Title: "US Officials Say NPT Decision Surpassed All Expectations." US officials expressed surprise at the overwhelming consensus decision to permanently extend the nuclear
Non-Proliferation Treaty (NPT). (950516)
Translated Title: La decision prise a propos du TNP excede tous les espoirs. (950516)
Author: PORTH, JACQUELYN S (USIA STAFF WRITER)
U.S. OFFICIALS SAY NPT DECISION SURPASSED ALL EXPECTATIONS (NPT: See it moving treaty closer to universality) (880) By Jacquelyn S. Porth USIA Security Affairs Writer Washington -- The overwhelming consensus decision making the nuclear Non-Proliferation Treaty (NPT) permanent "surpassed...everyone's expectations," says U.S. Arms Control and Disarmament Agency Director (ACDA) John Holum.
The extent of support demonstrated for indefinite extension at the recent NPT review and extension conference, he says, also had the side effect of bringing additional countries closer to joining the non-proliferation regime. With Chile planning to deposit its instrument of ratification shortly and Brazil signaling that it too may soon accede to the treaty, Holum says the treaty has moved "closer to universality."
ACDA's Deputy Director Ralph Earle dismisses the idea that action taken at the conference had the effect of weakening the Non-Aligned Movement (NAM). He disputes some post-conference press reporting suggesting that the "back" of the NAM was "broken" by the extension decision. He points out that the NAM countries were not united on the extension issue and that national opinion was "all over the spectrum."
Ambassador Thomas Graham, another key member of the U.S. delegation to the month-long conference, says the consensus decision finally emerged because "everyone wanted the same result, which was the strongest possible NPT regime." Consensus emerged, he says, after Indonesia was willing to support indefinite extension if future treaty reviews are strengthened and made more substantive.
The three arms control officials assessed the outcome of the conference at an ACDA briefing May 16. The conference, Graham said, was not a victory for "any one country, or...region" but "a victory for the whole world that will add to peace and stability for everyone in the future."
By endorsing the principles and objectives on nuclear non-proliferation, he said, the nuclear weapons states have, in effect, signed an "IOU" to the rest of the world. They are now "further committed," he said, "for the indefinite future to the process of nuclear disarmament."
Graham expressed hope that all nations will now join the NPT regime. There are currently 185 members of the United Nations, and arms control experts count 178 of them as parties to the NPT.
Holum reported that the United States is "very disturbed" by China's underground nuclear test, which was detonated only days following the May 12 conclusion of the NPT conference. When the world is already tending toward nuclear weapons reductions, he stressed, "there is no reason for any country to be engaged in any further refinements or modernization of nuclear weapons."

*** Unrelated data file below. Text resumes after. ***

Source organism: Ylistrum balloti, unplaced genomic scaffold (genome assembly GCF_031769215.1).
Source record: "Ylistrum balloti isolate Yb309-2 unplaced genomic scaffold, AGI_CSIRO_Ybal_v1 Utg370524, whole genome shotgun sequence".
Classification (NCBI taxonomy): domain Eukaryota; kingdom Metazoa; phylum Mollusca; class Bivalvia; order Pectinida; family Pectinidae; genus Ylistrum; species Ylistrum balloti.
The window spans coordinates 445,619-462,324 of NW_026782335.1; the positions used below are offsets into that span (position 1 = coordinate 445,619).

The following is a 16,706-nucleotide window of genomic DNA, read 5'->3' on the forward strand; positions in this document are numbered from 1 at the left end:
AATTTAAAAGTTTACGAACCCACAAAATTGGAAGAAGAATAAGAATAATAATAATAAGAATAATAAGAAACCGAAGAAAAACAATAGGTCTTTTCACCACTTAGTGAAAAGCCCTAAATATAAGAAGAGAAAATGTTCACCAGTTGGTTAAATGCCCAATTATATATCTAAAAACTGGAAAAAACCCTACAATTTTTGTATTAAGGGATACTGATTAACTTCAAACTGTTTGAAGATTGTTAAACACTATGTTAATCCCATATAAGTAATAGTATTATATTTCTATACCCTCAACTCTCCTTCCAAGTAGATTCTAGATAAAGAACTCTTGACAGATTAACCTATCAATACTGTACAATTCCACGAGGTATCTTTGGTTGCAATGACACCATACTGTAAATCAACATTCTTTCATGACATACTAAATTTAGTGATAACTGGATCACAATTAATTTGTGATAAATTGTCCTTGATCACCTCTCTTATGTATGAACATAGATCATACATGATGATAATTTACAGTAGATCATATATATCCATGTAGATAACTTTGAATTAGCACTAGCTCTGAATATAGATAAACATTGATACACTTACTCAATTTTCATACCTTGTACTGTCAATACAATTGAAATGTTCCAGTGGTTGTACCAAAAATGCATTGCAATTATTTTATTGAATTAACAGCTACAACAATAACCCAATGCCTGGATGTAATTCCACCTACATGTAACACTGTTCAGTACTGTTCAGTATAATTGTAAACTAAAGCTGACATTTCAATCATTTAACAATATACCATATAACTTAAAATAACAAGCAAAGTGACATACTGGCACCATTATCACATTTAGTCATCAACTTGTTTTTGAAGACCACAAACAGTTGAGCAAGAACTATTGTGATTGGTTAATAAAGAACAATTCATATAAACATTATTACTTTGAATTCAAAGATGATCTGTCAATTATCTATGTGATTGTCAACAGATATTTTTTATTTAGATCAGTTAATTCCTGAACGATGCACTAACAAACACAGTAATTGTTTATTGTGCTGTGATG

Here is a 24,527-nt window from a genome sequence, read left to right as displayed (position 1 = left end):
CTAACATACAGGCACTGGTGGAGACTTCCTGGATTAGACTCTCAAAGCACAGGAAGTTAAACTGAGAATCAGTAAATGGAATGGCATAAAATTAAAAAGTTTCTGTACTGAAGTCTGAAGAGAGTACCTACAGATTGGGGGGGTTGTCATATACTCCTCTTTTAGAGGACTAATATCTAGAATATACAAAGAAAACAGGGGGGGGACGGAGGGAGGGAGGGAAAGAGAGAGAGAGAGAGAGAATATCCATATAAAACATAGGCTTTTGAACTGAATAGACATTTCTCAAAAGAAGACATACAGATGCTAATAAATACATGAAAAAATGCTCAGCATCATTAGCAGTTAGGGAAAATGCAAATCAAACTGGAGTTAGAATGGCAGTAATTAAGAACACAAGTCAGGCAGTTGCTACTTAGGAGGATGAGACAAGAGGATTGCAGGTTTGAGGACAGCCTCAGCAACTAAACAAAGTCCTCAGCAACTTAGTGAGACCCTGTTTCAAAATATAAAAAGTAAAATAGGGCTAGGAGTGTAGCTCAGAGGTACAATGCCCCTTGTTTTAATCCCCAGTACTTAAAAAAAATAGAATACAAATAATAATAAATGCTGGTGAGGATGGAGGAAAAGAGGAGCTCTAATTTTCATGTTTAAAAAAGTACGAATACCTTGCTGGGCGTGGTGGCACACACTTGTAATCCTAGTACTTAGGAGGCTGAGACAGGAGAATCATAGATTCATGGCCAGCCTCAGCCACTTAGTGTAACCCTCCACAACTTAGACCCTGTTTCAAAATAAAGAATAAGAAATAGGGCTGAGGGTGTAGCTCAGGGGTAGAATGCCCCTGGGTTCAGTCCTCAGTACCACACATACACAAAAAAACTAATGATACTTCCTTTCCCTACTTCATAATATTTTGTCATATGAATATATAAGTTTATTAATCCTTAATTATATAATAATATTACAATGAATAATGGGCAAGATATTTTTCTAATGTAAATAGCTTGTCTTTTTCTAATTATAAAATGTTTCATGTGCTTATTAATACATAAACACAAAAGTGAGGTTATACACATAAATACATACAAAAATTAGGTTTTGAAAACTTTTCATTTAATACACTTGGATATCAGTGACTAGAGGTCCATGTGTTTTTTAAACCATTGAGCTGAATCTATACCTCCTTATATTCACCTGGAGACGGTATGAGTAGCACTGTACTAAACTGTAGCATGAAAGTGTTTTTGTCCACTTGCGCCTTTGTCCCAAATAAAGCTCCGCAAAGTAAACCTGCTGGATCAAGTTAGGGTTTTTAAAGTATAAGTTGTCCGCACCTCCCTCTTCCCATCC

The United States has registered its objections to China regarding its testing program, he said, but he also noted that China has committed itself, along with the other nuclear powers, to embrace a Comprehensive Test Ban Treaty by 1996.
Holum said the agreement by Russia to forego selling gas centrifuge enrichment equipment to Iran "is an important step against the nuclear weapons ambitions of Iran." The Russians' decision, he said, reflects "their acceptance of the U.S. view that there is a danger of nuclear proliferation in Iran." The recent Moscow summit, he said, made clear that arms control is "a very important element of U.S.-Russian relations."
U.S. officials are convinced, Holum said, that the Iranians are "hell-bent on acquiring a nuclear weapons capability," although they are still "some years from success."
On May 15, Under Secretary of State for Arms Control and International Security Affairs Lynn Davis warned of Iranian nuclear intentions. She noted that U.S. policy "is designed to keep Russia from cooperating" in civil or military nuclear areas with Iran "because we believe, in each and every case, it helps contribute to what it is we believe Iran is all about -- and that is to develop nuclear weapons."
Davis also expressed U.S. concern about Chinese assistance to Iran. "We have also sought to convince the Chinese that it is not in their interest to go forward with any peaceful nuclear cooperation with Iran," she said.
China's "continued support" of Iran is an obstacle to expanded peaceful nuclear cooperation with Beijing, she said, adding: "We are asking nothing of the Russians that we are not asking of the Chinese, and not asking either country more than we do ourselves. That is, the United States and the other G-7 countries do not cooperate or engage in peaceful nuclear cooperation with Iran." The United States is seeking to prevent the transfer of nuclear technology, by any nation, to Iran, she pointed out.
While presidents Clinton and Yeltsin made considerable progress on implementation issues regarding strategic arms, Holum said, the Joint Compliance and Inspection Commission will be the place to work out "remaining details." On the subject of ratification of the second Strategic Arms Reduction Treaty (START), he said the United States is pushing to conclude the formality quickly, but the issue is "more problematic" on the Russian side because they intend to ratify the international chemical weapons convention before START II.
Davis also indicated that the Russian decision on START is "still some time away." But she noted that once START II is ratified, U.S. and Russian officials will be prepared to discuss additional reductions in strategic weapons.